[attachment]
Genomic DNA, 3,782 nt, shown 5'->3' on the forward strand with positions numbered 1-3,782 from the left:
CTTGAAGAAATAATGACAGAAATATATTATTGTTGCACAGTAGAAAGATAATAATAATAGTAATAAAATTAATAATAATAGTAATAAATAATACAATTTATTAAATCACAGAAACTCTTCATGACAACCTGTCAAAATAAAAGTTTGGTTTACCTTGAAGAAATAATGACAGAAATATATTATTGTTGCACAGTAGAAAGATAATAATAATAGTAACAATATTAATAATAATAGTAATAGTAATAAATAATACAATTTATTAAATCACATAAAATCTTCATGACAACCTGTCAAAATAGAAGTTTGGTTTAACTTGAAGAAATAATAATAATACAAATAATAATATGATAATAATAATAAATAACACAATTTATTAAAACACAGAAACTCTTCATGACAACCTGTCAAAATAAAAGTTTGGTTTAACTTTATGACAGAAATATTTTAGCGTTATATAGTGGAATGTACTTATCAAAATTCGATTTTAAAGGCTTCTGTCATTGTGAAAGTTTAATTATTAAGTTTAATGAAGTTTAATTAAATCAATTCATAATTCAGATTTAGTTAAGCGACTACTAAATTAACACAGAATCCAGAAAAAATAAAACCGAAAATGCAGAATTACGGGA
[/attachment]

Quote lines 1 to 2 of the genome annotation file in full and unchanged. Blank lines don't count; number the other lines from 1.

Genomic DNA, 3,782 nt, shown 5'->3' on the forward strand with positions numbered 1-3,782 from the left:
CTTGAAGAAATAATGACAGAAATATATTATTGTTGCACAGTAGAAAGATAATAATAATAGTAATAAAATTAATAATAATAGTAATAAATAATACAATTTATTAAATCACAGAAACTCTTCATGACAACCTGTCAAAATAAAAGTTTGGTTTACCTTGAAGAAATAATGACAGAAATATATTATTGTTGCACAGTAGAAAGATAATAATAATAGTAACAATATTAATAATAATAGTAATAGTAATAAATAATACAATTTATTAAATCACATAAAATCTTCATGACAACCTGTCAAAATAGAAGTTTGGTTTAACTTGAAGAAATAATAATAATACAAATAATAATATGATAATAATAATAAATAACACAATTTATTAAAACACAGAAACTCTTCATGACAACCTGTCAAAATAAAAGTTTGGTTTAACTTTATGACAGAAATATTTTAGCGTTATATAGTGGAATGTACTTATCAAAATTCGATTTTAAAGGCTTCTGTCATTGTGAAAGTTTAATTATTAAGTTTAATGAAGTTTAATTAAATCAATTCATAATTCAGATTTAGTTAAGCGACTACTAAATTAACACAGAATCCAGAAAAAATAAAACCGAAAATGCAGAATTACGGGA